AVIATION IN AFRICA – A GRAVEYARD

A few days ago, we were having a lunch meeting with fellow African aviators. I should dare say most of these aviators are more of enthusiasts that active aviators as they have gone for long periods of time without as much as smelling a hint of avgas. Reason being?? Well, reasons, why things happen in this part of the world, is a story for another day. 


 

Back to my lunch with the boys…

 

We were swapping sob stories about our struggles in pursuit of “wings” and the truth is after that lunch meeting I only have one word to describe African aviation. GRAVEYARD. I know it sounds sombre and negative considering how much I love aviation and have dedicated my life to it.

cathay pacific yadley

But truth be told African aviation is exactly that, a graveyard – A PLACE WHERE DREAMS COME TO DIE.

 

Being an aviation enthusiast in Africa has led me to a sad observation: Aviation is a very challenging industry to penetrate and not only that, a lot of Africans who once aspired to become pilots or cabin crew are now giving up on it. Most who give up do so because they feel overwhelmed and without mentors and peers to motivate them or point them in the right direction their dreams never go beyond their bedrooms and blankets.

I’ve been asked a lot of questions regarding mentorship and motivation in African aviation and starting today, I am going to be publishing information that I believe will help those who are aspiring to be pilots and cabin crew in Africa.

I am going to share with you lots of information and give you historical insight too that I believe will help every aspiring aviator in their quest to fly.

I believe black or white, God created us with equal opportunities to fly and it’s high time we start creating African oriented opportunities in aviation. It’s high time we learn to find inspiration and motivation in each other.

In my many upcoming posts, I will help answer these questions and more:

  • Who were the black aviators who set the stage? 
    What challenges did they face as they tried to participate in aviation?
    How did they overcome these challenges?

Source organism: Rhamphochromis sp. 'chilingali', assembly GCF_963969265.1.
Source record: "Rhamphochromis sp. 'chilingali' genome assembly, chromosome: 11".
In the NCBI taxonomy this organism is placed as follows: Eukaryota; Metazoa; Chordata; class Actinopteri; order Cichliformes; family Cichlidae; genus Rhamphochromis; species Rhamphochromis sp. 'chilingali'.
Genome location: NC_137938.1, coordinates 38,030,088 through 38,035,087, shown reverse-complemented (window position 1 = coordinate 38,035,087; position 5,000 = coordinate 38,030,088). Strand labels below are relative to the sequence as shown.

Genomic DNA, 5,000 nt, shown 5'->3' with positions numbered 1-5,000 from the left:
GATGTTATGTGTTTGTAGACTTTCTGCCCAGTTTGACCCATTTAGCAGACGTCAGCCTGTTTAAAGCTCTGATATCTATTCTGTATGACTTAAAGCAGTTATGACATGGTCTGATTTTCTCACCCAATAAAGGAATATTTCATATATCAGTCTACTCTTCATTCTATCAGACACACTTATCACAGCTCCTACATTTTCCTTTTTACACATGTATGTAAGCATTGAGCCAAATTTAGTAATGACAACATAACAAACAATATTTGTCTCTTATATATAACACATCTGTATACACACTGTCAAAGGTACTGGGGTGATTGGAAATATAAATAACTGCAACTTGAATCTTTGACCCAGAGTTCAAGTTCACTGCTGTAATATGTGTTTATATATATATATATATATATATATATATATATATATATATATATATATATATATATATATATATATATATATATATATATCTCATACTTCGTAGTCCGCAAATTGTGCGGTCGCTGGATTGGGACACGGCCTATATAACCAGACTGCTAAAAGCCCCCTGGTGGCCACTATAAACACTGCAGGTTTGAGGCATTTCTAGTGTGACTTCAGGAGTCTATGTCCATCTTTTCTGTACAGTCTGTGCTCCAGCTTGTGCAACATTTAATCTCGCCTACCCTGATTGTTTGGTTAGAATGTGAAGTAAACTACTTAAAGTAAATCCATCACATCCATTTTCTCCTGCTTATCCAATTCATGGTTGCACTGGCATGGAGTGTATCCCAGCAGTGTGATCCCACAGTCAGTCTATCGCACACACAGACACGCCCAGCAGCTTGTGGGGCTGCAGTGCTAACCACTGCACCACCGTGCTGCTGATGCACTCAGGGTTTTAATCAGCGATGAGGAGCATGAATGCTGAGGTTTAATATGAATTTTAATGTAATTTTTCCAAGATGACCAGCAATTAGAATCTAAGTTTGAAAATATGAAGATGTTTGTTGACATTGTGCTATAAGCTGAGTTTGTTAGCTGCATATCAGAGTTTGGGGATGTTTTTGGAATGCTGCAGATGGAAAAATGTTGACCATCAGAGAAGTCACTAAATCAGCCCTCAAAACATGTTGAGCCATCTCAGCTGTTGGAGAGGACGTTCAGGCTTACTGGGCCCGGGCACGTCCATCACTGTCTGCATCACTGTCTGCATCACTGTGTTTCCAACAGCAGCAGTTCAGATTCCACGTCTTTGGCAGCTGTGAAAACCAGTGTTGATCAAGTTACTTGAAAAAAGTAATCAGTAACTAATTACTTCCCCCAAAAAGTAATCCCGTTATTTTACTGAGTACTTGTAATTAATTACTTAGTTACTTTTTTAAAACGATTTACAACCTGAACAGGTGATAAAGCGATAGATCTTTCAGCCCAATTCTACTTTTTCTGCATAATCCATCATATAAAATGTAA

What hope is there for an aviation enthusiast today?

We hope you found this post interesting and you will subscribe to future posts. Feel free to comment below and share your dreams with us.

And, remember this month we are working hard to bring your ideas to life and help you achieve your dreams with Yadley.com FREE online courses!

One Response

  1. To answer your question I will talk about Marlon Green. Marlon Green was the first recognized black pilot who was Africa American and helped in dismantling racism in the aviation sector. Marlon Green was a former US air force pilot and had high flying qualifications. During leave (break) he decided to apply for an airline in 1957 known as continental airlines. According to what I researched there was a total of 6 applicants and he had the most qualifications out of them all. As he was the only black applicant Marlon decided to leave the racial verification box and apparently omitted the section where he was meant to put his photo, besides that he was later called in for an interview and despite been the most qualified he got rejected and the other 5 where accepted with less. it was reported as rejection upon skin orientation. Following the oral arguments on March 28, 1963, the United States Supreme Court ruled in “Colorado Anti-Discrimination Commission v. Continental Airlines” that Green had been un discriminated after his Supreme Court victory, Green flew for Continental from 1965 to 1978, initially piloting Vickers Viscounts out of Denver. He became a captain in 1966

    1) Marlon Green and David Harris
    2)Orientation (racism, Skin color discrimination)
    3 )Marlon Green reported and fought for his human rights

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